How we developed a talking frog to keep kids safe in the digital pond
The internet can be a scary place for kids, and even scarier for parents!
Children are becoming increasingly savvy when it comes to finding their way around digital devices, leaving them exposed to potentially harmful images, people and information.
We recently worked with the clever team at TigerIT to develop characters and graphics for the Kindermate app. Kindermate allows kids to have fun and independence while searching the internet safely.
How Kindermate works
The Kindermate app is a browser and search engine in one and features a powerful combination of AI, parental controls and animation.
‘Using state of the art technology, our algorithms find relevant content from platforms like YouTube and Wikipedia,’ say the Kindermate team. ‘The search results are then filtered according to your specifications and any unsuitable content is blocked.’
The end result is a screen full of child-friendly videos, articles and information for kids to browse.
An intuitive amphibian
The main character for Kindermate is a chatbot frog. Children using the app only need to ask Frog what they’d like to see and Frog goes off to find it, filtering out anything that wouldn’t be suitable for them.
Developing the character of Frog was a fascinating part of the project in the sense that we were designing a character that would need to grow and develop along with the app – very different from creating an character for a more linear animation project.
The development team built machine learning features into the app to ensure that Frog’s responses develop over time. This meant that as part of our design brief we were required to build a wide range of nuanced motions and emotions for Frog that could be expanded upon at a later date.
A fun frog, with a level head
We started with a fairly blank slate – with one stipulation that the character had to be a frog.
It was very important that Frog appealed to kids, so it needed to feel young and friendly, but savvy enough to know how to guide a child around the internet.
Our exploration stage kicked off with a number of different Watermark Creative artists providing sketches that explored different shapes and forms for Frog.
As you can see in the sketches below, very subtle differences in the details can really change the personality of a character.
The points of discussion largely hovered around the design of the Frog’s eyes, their proportion to the its body (the bigger the head and eyes, the younger it will appear) and the overall silhouette shape.
Creating a 3D model of Frog raised a few challenges – we needed to ensure it would technically render correctly in Unity3D, have enough vertices to appear smooth, but also appear optimised.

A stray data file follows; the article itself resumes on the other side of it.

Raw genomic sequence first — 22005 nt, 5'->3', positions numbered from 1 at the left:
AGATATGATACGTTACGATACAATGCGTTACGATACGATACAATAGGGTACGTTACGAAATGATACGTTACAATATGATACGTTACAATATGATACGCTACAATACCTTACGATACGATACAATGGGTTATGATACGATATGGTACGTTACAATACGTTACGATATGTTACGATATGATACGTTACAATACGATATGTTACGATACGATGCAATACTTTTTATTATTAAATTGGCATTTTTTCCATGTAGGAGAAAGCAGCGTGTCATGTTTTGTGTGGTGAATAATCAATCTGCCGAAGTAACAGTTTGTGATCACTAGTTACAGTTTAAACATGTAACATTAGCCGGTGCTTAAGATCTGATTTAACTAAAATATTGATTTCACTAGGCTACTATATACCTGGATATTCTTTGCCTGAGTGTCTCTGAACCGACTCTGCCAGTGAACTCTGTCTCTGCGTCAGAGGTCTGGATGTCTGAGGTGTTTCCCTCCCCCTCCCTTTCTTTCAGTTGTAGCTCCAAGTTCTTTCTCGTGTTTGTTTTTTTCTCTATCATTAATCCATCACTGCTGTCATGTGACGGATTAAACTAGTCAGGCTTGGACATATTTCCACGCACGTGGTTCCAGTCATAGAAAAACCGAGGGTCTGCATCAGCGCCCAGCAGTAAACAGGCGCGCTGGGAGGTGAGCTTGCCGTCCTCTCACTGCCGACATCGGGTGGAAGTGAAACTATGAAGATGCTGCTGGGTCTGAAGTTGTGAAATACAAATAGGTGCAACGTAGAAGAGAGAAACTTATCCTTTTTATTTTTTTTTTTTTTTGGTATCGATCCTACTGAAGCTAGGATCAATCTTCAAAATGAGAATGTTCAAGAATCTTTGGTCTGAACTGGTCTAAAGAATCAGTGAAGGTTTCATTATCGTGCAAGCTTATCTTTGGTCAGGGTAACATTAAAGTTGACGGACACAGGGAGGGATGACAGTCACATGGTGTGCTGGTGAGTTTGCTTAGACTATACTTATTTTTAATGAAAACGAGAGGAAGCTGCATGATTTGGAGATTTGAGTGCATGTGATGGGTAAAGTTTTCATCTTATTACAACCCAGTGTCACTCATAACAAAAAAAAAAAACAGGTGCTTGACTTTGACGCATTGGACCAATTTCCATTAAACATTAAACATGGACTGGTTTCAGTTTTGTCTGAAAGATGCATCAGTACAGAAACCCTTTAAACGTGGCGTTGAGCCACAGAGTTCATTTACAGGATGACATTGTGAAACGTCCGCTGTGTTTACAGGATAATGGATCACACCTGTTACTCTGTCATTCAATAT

On top of balancing the technical considerations, making sure the character looked ‘correct’ at different angles required many iterations. The final result was a carefully crafted character that really brings the original 2D solution to life!
Going beyond the lilypad
As we delved into the tough questions like ‘what shape should frog’s head be?’, we also explored what Frog’s world might look like.
We agreed that Frog needed to feel small in relation to the world around him and looked at a variety of different concepts.
Did he live in a small pond, was it a small cardboard diorama of a pond in a shoebox?
Were there other creatures? Could we see Frog’s home? The exploration options seemed endless, however we had a great process in place to ensure that we remained on track and on brief.
During our design process we use our initial concepts to explore very broad ideas to scope out as much territory as possible. From there, we work closely with the client to determine the areas of interest that fit the tone and messaging we’re trying to convey.
Ensuring Frog’s world is fit for purpose
Apart from the many creative considerations, we also had to keep in mind the technical constraints we were working to.
The artwork and animation needed to feel considered in both landscape and portrait modes – for instance: foreground elements like the reeds lock to the corners of the screen to help frame the character.
In conjunction with the normal modelling challenges, Frog would be required to appear as though it was speaking back to the user in its animated responses.
To create the illusion of the Frog speaking, the character was rigged to have several key mouth shapes that could be tweaked to form the spoken words.
The development team created a nifty script that would analyse the audio, identify which mouth shapes were needed, and sequence their playback as needed in the animation.
A big thanks to Sajjadul Hakim for bringing us on board to work with his design and development team on this project. It’s an exciting concept and we’re looking forward to seeing the future updates.
As always, a massive thanks to everyone on the Watermark team who put in the long hours and love to bring Frog to life!
View more images from this project on our Behance Kindermate project page.